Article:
People are not allowed to build houses here and 2 to 3 families are squeezed into one single hut. In Gonigadde people are forbidden from cultivating their fields and monoculture forest saplings like eucalyptus and bamboo are planted on their paddy fields. Gonigadde is a tribal Jamma center and people who were forced out from here earlier are forbidden from visiting the temples here.

Even after repeated requests for reconstructing an electric line which had got damaged and dismantled and abandoned in the name of forest laws, is not at all repaired.

5.          In Murkal as recently as a month back on July 28, two innocent tribal people were dragged out of their house from their sleep at 5 am, in the night, beaten up and under false cases sent for the jails. These people are harassed to make them oblige to move out of their home forest simply under the threat of the forest officials. The tribal people here are afraid to move out.

6.          In Murakal in spite of the local tribal people’s opposition, the Forest Department obdurately went ahead with the construction of resorts. It was earlier declared illegal by the state high court and recently the Central government too has declared it illegal and has urged the state govt. to take action against the erring officials.

7.          In Kolangere, a year back the tribal people tried to cultivate some piece of land in their original place Eeramanehadlu. But they had to face atrocities from the RFO and his staff. Here the people are forbidden from building house and in some houses then to their families are squeezed in one house.

8.          In Nanichi Gaddehadi two years back the local RFO trampled down planted paddy fields and beat up tribals and lodged Use, cases against them.

9.          In Karekandi, Junglehadi,and Ayarhosahall tribal hadies, many people are harassed and beaten up for cultivating and false cases are registered against them. The roads leading to these hadies are trenched forcefully in spite of the protests.

10.       In Tattekere, besides all the restrictions on entering into the forest are forbidden from budding house. Those evicted people are (45 families) squeezed into a small, marshy area of less than 2 acres.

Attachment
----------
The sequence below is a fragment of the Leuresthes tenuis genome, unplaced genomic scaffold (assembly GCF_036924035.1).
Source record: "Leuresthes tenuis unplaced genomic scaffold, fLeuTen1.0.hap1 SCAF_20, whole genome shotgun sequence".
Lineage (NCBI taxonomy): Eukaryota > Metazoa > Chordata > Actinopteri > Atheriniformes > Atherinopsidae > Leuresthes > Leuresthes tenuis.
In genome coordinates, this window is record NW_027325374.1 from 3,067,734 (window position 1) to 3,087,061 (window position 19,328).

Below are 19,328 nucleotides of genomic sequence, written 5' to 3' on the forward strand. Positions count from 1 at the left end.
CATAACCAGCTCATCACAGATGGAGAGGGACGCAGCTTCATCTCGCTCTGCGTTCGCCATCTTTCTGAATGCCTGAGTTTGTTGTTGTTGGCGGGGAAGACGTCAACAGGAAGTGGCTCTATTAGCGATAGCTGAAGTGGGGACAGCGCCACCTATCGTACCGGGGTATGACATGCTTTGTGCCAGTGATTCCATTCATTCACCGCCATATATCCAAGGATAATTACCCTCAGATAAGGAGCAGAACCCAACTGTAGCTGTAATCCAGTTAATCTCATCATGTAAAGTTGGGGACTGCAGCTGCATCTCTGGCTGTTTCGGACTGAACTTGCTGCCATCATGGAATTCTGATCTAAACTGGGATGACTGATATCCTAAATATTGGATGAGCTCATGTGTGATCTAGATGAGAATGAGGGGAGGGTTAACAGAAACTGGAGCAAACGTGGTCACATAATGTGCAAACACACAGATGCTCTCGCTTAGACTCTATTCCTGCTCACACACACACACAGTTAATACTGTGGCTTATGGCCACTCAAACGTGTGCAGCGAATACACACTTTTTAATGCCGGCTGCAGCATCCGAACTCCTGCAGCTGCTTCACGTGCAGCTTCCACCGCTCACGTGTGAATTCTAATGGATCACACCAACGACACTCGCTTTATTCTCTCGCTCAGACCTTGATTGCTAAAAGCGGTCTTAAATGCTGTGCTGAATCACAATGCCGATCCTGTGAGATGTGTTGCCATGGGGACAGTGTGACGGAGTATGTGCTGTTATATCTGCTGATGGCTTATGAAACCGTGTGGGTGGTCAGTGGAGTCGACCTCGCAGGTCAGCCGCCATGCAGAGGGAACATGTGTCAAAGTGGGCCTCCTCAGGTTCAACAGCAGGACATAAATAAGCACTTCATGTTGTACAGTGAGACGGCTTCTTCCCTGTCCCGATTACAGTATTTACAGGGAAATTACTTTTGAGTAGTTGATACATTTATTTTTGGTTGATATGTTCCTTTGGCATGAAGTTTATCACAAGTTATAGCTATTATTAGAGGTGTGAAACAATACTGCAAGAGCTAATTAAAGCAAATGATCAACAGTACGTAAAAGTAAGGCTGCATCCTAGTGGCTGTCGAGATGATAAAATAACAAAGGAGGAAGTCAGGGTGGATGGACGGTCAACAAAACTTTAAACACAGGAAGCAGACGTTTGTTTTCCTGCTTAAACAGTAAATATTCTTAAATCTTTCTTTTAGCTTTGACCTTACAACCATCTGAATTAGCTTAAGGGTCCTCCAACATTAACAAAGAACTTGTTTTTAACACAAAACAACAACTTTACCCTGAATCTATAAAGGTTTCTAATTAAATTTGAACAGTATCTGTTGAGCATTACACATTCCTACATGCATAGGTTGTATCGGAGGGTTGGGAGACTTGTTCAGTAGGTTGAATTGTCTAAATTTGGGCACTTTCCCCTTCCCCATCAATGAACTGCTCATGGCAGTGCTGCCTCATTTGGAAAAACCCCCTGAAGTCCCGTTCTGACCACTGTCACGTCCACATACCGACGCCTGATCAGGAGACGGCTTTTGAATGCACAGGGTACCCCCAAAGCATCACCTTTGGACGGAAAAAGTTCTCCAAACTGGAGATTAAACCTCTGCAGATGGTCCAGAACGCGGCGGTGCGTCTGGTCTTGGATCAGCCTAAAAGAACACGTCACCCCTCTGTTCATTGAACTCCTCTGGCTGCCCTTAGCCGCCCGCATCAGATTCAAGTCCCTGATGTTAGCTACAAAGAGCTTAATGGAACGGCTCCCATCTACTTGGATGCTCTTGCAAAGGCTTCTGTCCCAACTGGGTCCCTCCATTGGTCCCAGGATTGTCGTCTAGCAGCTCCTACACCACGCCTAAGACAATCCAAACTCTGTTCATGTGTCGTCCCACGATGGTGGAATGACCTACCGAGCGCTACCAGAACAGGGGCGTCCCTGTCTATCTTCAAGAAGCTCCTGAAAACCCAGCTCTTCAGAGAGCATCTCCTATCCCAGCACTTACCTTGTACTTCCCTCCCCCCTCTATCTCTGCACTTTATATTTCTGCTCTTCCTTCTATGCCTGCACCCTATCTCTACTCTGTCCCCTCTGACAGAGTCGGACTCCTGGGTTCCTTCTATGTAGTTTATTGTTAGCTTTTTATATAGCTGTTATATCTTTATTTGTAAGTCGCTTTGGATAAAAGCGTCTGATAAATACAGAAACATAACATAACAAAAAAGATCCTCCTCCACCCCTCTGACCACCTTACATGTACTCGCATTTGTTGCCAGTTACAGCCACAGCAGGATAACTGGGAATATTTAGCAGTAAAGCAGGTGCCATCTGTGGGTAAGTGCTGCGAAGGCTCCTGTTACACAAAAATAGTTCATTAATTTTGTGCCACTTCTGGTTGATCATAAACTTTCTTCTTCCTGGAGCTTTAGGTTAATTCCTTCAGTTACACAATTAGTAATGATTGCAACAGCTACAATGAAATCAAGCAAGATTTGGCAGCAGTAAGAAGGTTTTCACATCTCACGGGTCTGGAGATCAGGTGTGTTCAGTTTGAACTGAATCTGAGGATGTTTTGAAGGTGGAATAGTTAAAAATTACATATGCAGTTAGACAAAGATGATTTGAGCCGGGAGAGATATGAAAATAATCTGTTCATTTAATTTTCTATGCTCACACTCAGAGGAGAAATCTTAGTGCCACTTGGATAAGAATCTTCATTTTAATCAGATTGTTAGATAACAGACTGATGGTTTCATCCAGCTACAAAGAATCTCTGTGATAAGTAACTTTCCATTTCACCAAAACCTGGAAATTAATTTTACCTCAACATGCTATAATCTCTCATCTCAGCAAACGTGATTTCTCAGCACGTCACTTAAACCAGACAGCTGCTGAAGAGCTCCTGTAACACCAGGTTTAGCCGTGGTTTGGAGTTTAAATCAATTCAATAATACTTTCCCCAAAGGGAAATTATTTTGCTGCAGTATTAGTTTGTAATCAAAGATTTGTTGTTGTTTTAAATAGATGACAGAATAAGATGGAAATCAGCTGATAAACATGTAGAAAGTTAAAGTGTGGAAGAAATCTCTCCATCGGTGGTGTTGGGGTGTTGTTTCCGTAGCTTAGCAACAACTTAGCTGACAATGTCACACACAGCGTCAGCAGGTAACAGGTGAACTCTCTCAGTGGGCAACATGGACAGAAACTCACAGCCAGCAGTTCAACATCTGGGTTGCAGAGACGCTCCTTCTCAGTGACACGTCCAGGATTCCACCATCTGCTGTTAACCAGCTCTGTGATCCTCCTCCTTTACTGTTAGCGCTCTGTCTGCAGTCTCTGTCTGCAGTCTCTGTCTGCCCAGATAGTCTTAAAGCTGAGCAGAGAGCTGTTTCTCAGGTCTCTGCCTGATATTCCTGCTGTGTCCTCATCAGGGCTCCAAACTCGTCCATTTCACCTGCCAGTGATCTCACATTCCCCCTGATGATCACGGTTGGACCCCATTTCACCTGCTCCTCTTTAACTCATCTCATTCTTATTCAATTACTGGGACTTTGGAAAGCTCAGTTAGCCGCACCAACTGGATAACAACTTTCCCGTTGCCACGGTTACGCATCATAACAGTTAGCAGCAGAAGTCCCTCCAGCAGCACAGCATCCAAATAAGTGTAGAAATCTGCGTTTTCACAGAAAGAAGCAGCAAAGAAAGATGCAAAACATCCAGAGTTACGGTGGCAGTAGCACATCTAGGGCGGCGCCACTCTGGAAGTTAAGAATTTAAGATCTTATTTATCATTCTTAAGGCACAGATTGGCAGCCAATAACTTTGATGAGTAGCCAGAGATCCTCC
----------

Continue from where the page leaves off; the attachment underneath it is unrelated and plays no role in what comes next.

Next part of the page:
11.       In Kodange, the forest department people wanted to fence out the tribal people who live in the inside fringe of the National Park. But the people resisted this act and the department had to fence along the de-line. But in spite of the request by the people, the department didn't allow a path out for the people's movement.

12.       Recently, one of the tribal forest watches J. K. Ramu, was murdered while on duty by a gang of timber smugglers. The higher up officials in the department were so callous towards this murder and are consciously avoiding serious investigation into the mafia gang behind the act. The department has failed to pay any compensation do far. This negligence and the failure of the department to pay any compensation is also a part of its harassment strategy to move out the tribal people,

13.       In Nagarhole, the tribal people are harassed for going into the forest for collecting firewood, wild grass, honey, small game hunting and they have to move out always under threat from the forest officials. Another particular instance of violation is for bidding of supply of tiles from the BDO's office by the local ULA himself

14.       In Bellenahosalli, Hunsur while putting trenches to demark a decline the officially of the forest department encroached upon tribal lands granted to them by the revenue department. All the hadies and the families staying inside the park are forbidden from availing any of the development programmes from the government. The department has sent strict order to development programme's implementing agencies not to undertake any such activities like roads, drinking water, house construction etc. because they want to shift the tribal people out. This is the method of slow strangulation to force the people out of the National Park. There are also many a cases of violations in Nagarhole while people went for cultivation, put fencing for protection as in 1996 June.